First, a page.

Power Conversion Principles
Schematic A DESCRIPTION

(A) BASIC TRANSFORMER
Voltage is transformed by the transformer turns ratio N2/N1. For instance if 20VAC secondary voltage is required with 120VAC input, a 6:1 ratio would be needed. When full load current is drawn from the secondary winding, the voltage may drop from 5 to 25%, this effect is known as voltage regulation. Addition of a thermal fuse to the primary circuit insures safe operation in the event of an output short circuit or overload.

Schematic B (B) UNREGULATED POWER SUPPLY
Capacitor C1 will charge up to 1.414 times the RMS secondary voltage minus the diode drop. Applying a loading current will cause the output voltage to drop by about 20 to 30%, the percentage drop is referred to as the voltage regulation. The circuit shown uses a center-tapped winding and 2 diodes, a non- center-tapped winding with 4 diodes is probably the most common configuration.
 
Schematic C (C) LINEAR MODE REGULATED POWER SUPPLY
Unregulated DC power supplied from C1 powers the linear regulator. The regulator will precisely control the output voltage for critical circuit applications. Capacitor C2 is used to prevent oscillations in the regulator, it also improves regulator transient response characteristics. When the voltage at C1 minus the minimum regulator drop falls below the output voltage rating, the regulator is at the low-line point.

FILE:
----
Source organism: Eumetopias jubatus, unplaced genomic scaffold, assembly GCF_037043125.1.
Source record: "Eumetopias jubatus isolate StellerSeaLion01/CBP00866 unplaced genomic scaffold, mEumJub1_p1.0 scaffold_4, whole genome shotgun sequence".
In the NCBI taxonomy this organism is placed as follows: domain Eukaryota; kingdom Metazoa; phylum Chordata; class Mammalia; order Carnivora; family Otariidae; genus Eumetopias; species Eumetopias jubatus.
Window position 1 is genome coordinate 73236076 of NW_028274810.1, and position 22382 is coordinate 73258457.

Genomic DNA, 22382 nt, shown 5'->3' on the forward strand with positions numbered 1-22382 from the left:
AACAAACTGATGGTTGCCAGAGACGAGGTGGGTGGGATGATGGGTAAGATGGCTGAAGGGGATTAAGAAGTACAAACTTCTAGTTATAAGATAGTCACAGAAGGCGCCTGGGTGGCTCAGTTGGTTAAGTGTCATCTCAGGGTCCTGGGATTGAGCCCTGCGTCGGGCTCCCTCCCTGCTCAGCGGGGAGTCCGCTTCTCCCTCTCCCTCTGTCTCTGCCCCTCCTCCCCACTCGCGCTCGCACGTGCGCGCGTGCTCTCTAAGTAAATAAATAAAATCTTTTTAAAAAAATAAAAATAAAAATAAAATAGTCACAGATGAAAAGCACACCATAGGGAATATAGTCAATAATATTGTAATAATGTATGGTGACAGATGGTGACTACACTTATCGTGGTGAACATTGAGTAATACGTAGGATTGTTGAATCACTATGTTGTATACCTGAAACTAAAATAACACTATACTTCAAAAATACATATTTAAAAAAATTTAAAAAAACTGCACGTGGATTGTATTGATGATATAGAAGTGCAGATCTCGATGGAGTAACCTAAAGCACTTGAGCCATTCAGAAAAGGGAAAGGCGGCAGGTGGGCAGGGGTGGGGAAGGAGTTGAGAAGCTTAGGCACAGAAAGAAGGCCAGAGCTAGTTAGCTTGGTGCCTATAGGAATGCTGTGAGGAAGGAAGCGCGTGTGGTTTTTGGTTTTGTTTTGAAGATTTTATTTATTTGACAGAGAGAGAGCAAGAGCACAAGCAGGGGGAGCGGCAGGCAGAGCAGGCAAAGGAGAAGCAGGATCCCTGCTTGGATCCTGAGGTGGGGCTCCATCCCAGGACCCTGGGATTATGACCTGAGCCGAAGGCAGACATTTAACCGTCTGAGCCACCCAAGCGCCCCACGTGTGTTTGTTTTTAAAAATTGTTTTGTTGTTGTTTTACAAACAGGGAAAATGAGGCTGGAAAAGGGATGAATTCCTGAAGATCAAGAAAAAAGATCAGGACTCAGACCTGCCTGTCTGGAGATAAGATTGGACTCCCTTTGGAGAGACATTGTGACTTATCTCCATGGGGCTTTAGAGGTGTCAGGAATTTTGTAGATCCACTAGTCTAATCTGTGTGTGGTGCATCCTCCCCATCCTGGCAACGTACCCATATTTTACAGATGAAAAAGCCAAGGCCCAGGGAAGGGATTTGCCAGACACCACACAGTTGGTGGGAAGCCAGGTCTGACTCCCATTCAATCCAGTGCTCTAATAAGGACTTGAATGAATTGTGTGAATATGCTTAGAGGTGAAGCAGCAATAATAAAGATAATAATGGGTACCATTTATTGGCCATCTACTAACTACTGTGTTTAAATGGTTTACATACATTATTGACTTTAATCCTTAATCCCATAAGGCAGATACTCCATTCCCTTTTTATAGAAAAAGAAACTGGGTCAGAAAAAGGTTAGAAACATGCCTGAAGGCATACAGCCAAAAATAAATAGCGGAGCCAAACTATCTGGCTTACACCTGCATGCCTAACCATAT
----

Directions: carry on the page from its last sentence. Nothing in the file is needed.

Schematic D (D) SWITCHMODE REGULATED POWER SUPPLY
This type of regulator utilizes hi frequency switching techniques to minimize transformer size and maximize efficiency. Various converter topologies are the forward, boost, flyback and resonant. The flyback converter shown at left uses PWM (Pulse Width Modulation) circuitry to regulate the output. By modulating the switch at a fixed frequency with a given duty cycle the output voltage can be expressed as:

Vout= Vin (D.C./1-D.C.) x (N2/N1)

Where D.C.=Duty Cycle

Additional circuits are needed in order to comply with EMC Requirements.
Schematic E (E) NICAD BATTERY CHARGER
The most common charging technique is the C/10 charger. C is the Amp/HR capacity of the battery. This type of charger requires approximately 12 to 14 hours to replenish a fully depleted battery. The current limiter can either be a resistive element or an electronic circuit. An indicating LED is useful for providing visual means to show charging is taking place.
Schematic F (F) LEAD ACID BATTERY CHARGER
Voltage limited charging techniques are essential to extend battery life. At room temperatures lead acid cells require 2.3V per cell to stay at 100% charge. Voltage tolerance of the charging circuit should be kept to +/-1% by the use of voltage trimming. Recharge times of 3 to 5 hours can be realized with standard lead acid cells.